employer left me a message — but wouldn’t respond when I tried to get back to them

A reader writes:

Recently I faxed my resume and cover letter to a company that had a job posting on Career Builders. About a week later I received a call from a lady in HR asking that I return her call. I got home about an hour and half later and returned the call and received her voicemail. I left a brief, polite message. 

Two days passed and the lady did not return my call. I called back on the third day and left another message stating who I was and that I had returned her call three days ago and asked that she call me back and said that I hoped to hear from her soon because I was eager for a chance to talk to her about the position available. Another week passed with no call from her. I emailed my cover letter and resume to her again with a brief message that I was interested in knowing if the position was still available. I never received word from her. 

What was the reason she called in the first place and is this just a missed opportunity because I missed her first call by an hour and a half?

Unfortunately, she has probably moved on and you should too.

Here’s what likely happened: She’s looking for, say, four people to interview in-person. She’s going to phone-screen promising-looking candidates until she finds those four. When she gets to four, she’s done with the phone screens. And she found four before you called her back. (I don’t like this method because it means the strongest candidates may never get identified, but it’s not uncommon.)

There are other possible explanations too, although I think the one above is the most likely: After calling you, she found a stronger candidate who bumped you out of the running. Or she found out that the hiring manager has settled on a candidate. Or changed the job description. Or canceled the job altogether.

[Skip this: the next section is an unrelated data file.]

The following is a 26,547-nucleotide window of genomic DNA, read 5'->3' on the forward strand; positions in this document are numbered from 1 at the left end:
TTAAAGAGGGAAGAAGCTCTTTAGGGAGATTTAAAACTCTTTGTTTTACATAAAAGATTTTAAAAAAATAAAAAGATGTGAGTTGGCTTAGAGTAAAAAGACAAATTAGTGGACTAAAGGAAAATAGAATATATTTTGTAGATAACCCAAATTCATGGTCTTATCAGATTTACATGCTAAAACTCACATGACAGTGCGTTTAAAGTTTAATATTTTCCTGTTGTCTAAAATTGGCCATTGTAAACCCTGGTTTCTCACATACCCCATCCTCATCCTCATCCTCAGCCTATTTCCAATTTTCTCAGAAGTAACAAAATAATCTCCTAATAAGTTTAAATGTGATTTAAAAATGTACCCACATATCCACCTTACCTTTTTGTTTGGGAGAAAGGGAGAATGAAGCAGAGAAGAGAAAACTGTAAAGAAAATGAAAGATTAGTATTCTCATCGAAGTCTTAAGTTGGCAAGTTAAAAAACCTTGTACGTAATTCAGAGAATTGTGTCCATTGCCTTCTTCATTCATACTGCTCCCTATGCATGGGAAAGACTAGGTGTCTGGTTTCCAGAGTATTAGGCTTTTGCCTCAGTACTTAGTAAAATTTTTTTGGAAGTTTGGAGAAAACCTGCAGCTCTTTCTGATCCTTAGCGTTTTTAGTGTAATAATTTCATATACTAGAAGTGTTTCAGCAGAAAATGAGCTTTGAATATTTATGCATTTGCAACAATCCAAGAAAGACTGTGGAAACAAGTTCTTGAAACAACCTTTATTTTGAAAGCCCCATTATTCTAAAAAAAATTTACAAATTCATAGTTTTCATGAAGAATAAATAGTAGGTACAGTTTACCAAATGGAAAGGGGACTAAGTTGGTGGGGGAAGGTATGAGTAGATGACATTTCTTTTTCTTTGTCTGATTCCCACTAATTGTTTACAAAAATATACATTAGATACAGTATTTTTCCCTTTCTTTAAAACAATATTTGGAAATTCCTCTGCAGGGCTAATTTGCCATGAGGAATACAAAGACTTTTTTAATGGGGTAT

Now, in any of those cases, she should have gotten back to you to tell you, so that you weren’t left hanging — no matter what, but especially after seeing you follow up more than once. Not doing so is rude and inconsiderate. It’s also sadly typical of the increasing number of employers who feel no obligation to treat candidates with politeness once they decide they have no further use for them.

Now, what could you have done differently? Short of never being away from your phone and always being prepared to talk — which is unrealistic and no way to live your life — nothing. It’s something you’ve got to chalk up to an irritating reality of job hunting. And you’re entitled to feel frustrated.

{ 30 comments… read them below }

  1. Tracy D*

    I had something similar happen to me. And it really irritated me, I certainly didn't care for the lack of respect. Her message back to me was, "Call me in the morning." And of course she didn't answer her phone in the morning. And why the heck didn't she let me know what time in the morning would have been a good time to connect?
    I basically chalked it up to someone I wouldn't have wanted to work for anyway.

    1. GermanLostinUS*

      I experience this situation almost daily and I know the answer to this. HR are interested because of my skills and experiences, so they contact me via email and ask me to call them. As soon as I do this, I have long interviews, perform very well and professional, even had direct phone interviews with the companie’s president,
      ..left countless voicemails at other positions…

      The real reason, why they don’t want to hire people like me is easy, even I do speak flawless english, I do have an european accent. Also I have been unemployed for a while do to US immigration ( don’t forget I was FORCED to be UN-EMPLOYED). Now I have my papers and I don’t DREAM anymore,..very depressive situation. You feel worthless.

      1. Lane*

        You should still dream! You are a very marketable bilingual candidate with experience working in diverse environments. Don’t let somebody tell you your worth just because they work in an HR department.

  2. Anonymous*

    Not returning phone calls is a terrible business practrice and should not be tolerated. It's unprofessional and show a level of ignonorance.

  3. Charles*

    "she has probably moved on and you should too"

    Yep, that's most likely what has happened. At several of the places where I have been temping I have watched them post a job on Monster, CareerBuilder, etc. Then after a couple of hours, or at the latest the next day, RANDOMLY pull off ten or so resumes (from the hundreds, if not, thousands who have responded). Call folks, leave messages, and deal with the first 5 or 6 that actually touch base with them, that's it. Everyone else be screwed.

    Sad to say that this is becoming the "norm" rather than the exception for so many organizations today.

    You've called them twice. It is, unfortunately, time to move on.

  4. Anonymous*